Screenshot of the fake warning:
Removal on iOS devices:
We used to think that Apple iOS gadgets were well immune to viruses and malware programs. Unfortunately, over the past years, hackers have turned their attention to our iOS mobile gears. Usually, this kind of popup virus can be completed in a short time. Even you are on a legitimate site like Amazon or eBay, it still has the ability to pop up on your screen without your permission. The malware acts like a hijacker when it is running on Apple system that can block user’s Internet access and prevent them from going online properly. Unfortunately no anti-malware apps can delete this malware so far and the virus won’t go away unless you have removed all its components step by step. Even in some cases it may disappear itself for a while to let you get Internet access back, but your device is still unsafe. It is still a threat for your privacy. To completely get this off iPhone or iPad, you are welcome to contact YooCare PC experts for help.
Removal on Android devices:
The virus not only attacks Apple devices, it can be installed on Samsung, LG, Huawei phone, Kindle Fire, RCA tablet or other Android devices without any consent too. Here are some instructions on how to remove this fake warning from your phone or tablet.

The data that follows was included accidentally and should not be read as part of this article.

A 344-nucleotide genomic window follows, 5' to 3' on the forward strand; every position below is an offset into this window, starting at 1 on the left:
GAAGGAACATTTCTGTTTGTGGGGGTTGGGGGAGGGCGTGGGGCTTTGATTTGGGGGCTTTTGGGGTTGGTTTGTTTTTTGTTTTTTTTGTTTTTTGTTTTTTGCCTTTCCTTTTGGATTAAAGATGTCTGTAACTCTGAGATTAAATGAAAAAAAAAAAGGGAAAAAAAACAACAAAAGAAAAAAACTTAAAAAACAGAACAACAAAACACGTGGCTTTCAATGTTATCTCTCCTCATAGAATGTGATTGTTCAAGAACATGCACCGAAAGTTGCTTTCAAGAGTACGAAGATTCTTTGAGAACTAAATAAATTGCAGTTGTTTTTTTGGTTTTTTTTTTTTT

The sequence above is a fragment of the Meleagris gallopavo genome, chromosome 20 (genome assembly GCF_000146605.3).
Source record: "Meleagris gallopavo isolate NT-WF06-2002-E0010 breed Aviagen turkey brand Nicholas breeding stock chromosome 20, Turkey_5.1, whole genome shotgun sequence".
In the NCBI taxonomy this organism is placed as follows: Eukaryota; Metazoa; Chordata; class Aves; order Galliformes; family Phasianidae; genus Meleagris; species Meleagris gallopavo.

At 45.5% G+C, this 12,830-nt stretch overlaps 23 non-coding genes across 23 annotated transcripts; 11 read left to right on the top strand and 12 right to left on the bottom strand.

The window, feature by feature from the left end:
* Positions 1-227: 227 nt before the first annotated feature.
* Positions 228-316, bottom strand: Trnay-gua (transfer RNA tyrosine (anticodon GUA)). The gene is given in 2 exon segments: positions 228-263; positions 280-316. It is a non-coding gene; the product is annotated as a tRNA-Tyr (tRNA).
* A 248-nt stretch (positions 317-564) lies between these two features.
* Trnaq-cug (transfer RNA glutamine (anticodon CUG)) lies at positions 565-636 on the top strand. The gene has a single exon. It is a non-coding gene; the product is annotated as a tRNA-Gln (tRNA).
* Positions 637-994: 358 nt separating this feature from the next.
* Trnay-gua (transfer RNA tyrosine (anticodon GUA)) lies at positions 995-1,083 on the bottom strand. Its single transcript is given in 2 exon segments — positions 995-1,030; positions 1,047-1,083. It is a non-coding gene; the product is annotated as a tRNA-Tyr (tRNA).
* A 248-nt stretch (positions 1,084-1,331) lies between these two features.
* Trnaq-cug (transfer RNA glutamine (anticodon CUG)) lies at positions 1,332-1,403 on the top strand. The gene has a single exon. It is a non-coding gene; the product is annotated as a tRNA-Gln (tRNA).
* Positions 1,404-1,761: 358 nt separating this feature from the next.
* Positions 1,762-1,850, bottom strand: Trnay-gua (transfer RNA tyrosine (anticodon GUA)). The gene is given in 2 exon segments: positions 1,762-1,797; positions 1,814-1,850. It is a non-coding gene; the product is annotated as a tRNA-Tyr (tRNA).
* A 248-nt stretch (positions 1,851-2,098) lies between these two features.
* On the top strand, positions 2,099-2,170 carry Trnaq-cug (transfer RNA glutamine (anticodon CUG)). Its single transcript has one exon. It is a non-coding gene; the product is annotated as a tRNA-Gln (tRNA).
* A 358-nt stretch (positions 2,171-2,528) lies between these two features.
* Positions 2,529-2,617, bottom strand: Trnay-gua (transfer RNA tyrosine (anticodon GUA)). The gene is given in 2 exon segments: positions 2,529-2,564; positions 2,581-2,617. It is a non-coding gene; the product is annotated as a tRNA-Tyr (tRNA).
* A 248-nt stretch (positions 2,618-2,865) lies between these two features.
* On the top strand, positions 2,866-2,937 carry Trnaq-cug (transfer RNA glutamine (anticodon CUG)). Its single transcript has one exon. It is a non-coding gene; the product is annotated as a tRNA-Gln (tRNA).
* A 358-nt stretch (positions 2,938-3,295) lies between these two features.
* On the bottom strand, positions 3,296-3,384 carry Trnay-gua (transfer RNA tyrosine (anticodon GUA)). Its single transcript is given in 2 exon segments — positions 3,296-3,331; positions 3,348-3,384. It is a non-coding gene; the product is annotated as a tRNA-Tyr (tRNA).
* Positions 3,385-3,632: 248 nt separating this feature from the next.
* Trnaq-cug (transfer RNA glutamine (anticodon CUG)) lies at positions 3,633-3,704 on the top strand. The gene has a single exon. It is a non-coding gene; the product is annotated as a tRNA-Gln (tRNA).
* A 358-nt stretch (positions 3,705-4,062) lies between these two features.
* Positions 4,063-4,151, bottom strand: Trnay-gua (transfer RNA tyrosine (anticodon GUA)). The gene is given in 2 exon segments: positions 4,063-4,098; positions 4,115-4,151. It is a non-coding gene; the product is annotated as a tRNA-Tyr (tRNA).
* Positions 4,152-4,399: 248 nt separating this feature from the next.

Step 1: Restart the safe mode on your infected phone or tablet.
Note: Safe mode can help you to track down the causes of problems you may be having with your smartphone. When you boot your phone into Safe mode, it doesn’t run any third-party apps installed on your device.
Press and hold the Power button and select Power off to turn your device off.
Press and hold the Power button until the vendor’s logo appears, release the Power button, and press and hold the Volume down button.
Keep holding it until your device boots up.
You can let go when you see the words “Safe mode” in bottom-left corner. (like the following image shows)